This week, the Generation 6 Sprint Cup Series racer made it's intermediate track debut, with it's first run at the progressively banked Las Vegas Motor Speedway. The result? Two fairly good, albeit not incredible, races. A full summary of both after the break.

(I'm trying something a bit different today, a more traditional summary of all the races on a given weekend designed with Jalopnik in mind. If you want to see more of this, or less of this, feel free to tell me in the comments. I already watch all the races, so I have no problem writing about whatever you guys want me to)

Nationwide Series Sam's Town 300 - Las Vegas Motor Speedway

With the Truck Series on it's traditional month-and-a-half post-Daytona hiatus, the only support series running this weekend was the Nationwide Series. Thanks to Friday rain, qualifying wasn't held and thus the field was set by last year's owner's points. This left Brian Vickers (who is driving the car shared by Joey Logano, Darrell Wallace Jr and Denny Hamlin last year) on the pole and Trevor Bayne (who is driving the car driven by Ricky Stenhouse Jr last year) in second, but also left Kyle Busch (23rd) and Dale Earnhardt Jr (32nd) deep in the field.


As the race began, it became clear that the shuffled order wouldn't last for long, as though Brian Vickers and Trevor Bayne lead for a few laps each, it wasn't long before Kyle Busch and Sam Hornish Jr started charging through the field. Both dueled for the lead over a relatively uneventful first two stints.

80 laps into the event, a caution fell for debris, and some interesting tire strategy by the 6 of Trevor Bayne got the Roush-Fenway development driver back out front, with Kyle Larson starting on the outside. On the restart, Larson wouldn't let Bayne by out of 1 and 2 or 3 and 4, and looked ready to take the lead on the exit of 4. However, Bayne slid up into Larson, sending his 32 into the wall and damaging both cars. This put Sam Hornish Jr back into the lead.

Hornish spent the next 100 or so laps trading the lead with Kyle Busch, who would grab it from him on restarts only for Busch to again pull away. One of the many cautions in this stretch was for the 32 of Larson, who had returned to the track but was caught out trying to avoid a spinning Joey Gase, eliminating his car from the event with an even bigger hit that sheared the bodywork off his 32 for the third time in as many weeks.


This left a shootout with few laps to go, Hornish (who had at this point just one career Nationwide Series win) versus Busch (who had won just one week prior and has a clear grasp on the title of most wins in Nationwide Series history). Busch's restarts were clearly better, but he ceded over the radio that he didn't have the pace to keep up with Hornish over the course of a run. The question to most was not if Busch could pass Hornish on the start but if Hornish could get back by Busch before the end of the event. However, when the field came back to the green flag, Hornish cleared Busch, kept the lead and won his second career Nationwide Series event, resulting in the halfway-out-of-the-car burnout above. Hornish now leads the championship handily over Elliott Sadler and Justin Allgaier. Every notable championship contender save two, Parker Kligerman and Kyle Larson, now sits in the top 10 in the standings.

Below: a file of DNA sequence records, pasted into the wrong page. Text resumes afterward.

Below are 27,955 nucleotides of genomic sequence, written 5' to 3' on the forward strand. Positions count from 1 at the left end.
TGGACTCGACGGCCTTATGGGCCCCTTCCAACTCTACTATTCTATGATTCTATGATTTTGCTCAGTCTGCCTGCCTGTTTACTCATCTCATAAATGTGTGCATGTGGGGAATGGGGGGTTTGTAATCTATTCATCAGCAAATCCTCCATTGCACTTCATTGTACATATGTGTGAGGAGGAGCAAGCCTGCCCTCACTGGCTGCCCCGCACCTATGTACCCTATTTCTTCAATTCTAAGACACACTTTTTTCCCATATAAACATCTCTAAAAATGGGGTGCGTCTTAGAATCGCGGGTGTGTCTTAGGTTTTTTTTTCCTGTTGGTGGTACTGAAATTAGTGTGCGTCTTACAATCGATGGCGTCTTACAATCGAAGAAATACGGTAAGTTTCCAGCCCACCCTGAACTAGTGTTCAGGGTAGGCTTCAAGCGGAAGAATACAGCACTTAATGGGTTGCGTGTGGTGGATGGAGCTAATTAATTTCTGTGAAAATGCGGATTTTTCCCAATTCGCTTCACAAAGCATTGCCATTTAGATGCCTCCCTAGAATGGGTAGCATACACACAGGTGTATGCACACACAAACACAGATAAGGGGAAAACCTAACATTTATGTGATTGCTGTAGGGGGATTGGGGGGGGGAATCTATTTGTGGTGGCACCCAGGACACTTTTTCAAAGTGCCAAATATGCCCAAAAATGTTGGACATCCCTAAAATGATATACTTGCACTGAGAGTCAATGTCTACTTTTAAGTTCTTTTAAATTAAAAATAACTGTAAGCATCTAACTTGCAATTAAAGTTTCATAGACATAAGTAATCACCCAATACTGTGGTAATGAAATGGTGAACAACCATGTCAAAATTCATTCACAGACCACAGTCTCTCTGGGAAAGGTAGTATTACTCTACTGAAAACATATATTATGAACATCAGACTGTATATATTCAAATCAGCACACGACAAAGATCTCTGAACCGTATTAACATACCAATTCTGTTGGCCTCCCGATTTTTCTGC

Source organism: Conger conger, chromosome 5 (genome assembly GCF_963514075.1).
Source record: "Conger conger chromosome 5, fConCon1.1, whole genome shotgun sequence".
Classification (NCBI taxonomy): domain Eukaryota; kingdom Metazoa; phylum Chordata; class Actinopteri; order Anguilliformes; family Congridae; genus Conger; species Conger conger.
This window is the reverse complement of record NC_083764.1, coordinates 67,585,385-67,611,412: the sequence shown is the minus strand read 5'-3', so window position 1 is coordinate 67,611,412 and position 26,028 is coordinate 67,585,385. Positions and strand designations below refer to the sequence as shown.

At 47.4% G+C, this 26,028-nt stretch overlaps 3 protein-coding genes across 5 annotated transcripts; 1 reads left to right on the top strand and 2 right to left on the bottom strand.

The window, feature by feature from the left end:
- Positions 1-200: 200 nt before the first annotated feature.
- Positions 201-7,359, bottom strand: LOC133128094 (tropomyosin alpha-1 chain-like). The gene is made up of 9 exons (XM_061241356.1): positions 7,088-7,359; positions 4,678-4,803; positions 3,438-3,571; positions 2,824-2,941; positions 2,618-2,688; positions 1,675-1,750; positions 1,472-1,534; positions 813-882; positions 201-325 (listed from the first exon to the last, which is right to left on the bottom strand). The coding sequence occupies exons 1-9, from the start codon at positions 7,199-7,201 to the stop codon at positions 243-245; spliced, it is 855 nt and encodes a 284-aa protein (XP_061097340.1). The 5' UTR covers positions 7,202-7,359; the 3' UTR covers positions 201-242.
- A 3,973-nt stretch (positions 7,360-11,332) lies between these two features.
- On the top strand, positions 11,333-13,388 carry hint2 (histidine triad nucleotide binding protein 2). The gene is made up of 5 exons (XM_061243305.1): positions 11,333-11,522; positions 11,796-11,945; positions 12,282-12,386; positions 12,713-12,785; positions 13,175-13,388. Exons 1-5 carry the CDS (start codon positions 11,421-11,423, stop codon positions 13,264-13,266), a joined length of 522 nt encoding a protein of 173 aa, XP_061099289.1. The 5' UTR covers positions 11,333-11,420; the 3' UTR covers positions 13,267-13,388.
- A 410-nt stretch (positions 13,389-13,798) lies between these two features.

Sprint Cup Series Kobalt Tools 400 - Las Vegas Motor Speedway

With rain all through Friday, the grid for the main event was also set by last year's championship standings. the 2012 series champion Brad Keselowski thus started on pole, and MWR's Clint Bowyer started on his outside. With less one-off cars in the Sprint Cup Series, the field was significantly less jumbled.

The race began with a series of long green flag runs, which saw some drivers flourish (most notably Jimmie Johnson and Kasey Kahne, who lead the majority of these segments) and others struggle (most notably Tony Stewart and Clint Bowyer, who were so upset with the setups on their cars that they chose to pit only 10 laps into the first fuel run). The first 150 or so laps of the event were run at a relatively slow pace, as with few restarts many saw little reason to push early. When cautions did fall, there was a clear pattern: Kyle Busch would take the lead from second or third on the grid (often spectacularly, with one of these instances including a 3 wide move on the apron in the trioval), then in 3 to 5 laps either Kasey Kahne or Jimmie Johnson would get by and Busch would safely slot back to where he restarted.

Soon the racing got more heated, and during the last cycle of stops (which came under caution), Matt Kenseth and Brad Keselowski took two tires, allowing them to hold the front row late in the race. Keselowski fell lower into the top 5, but Kenseth began to fight Kasey Kahne for the lead of the race, and over the next 30 laps a great duel between the two began. Ultimately, Kenseth would win, but Kahne made five separate failed attempts to pass his 20 late in the race, only to find his preferred inside lane blocked by lapped traffic. This was Kenseth's first ever win with his new Joe Gibbs Racing team, in just his third start with them.

With a steady 6th place finish, Jimmie Johnson retains his grip on the championship lead, but it's clear that there's just three cars in his class right now: himself, his team mate Dale Earnhardt Jr and 2012 champion Brad Keselowski. The three are the only three drivers to finish in the top 10 in all three races so far, and by extent they hold a relatively large gap over 4th.


The NASCAR Nationwide and Sprint Cup Series cars race next weekend at the high banked Bristol Motor Speedway short track.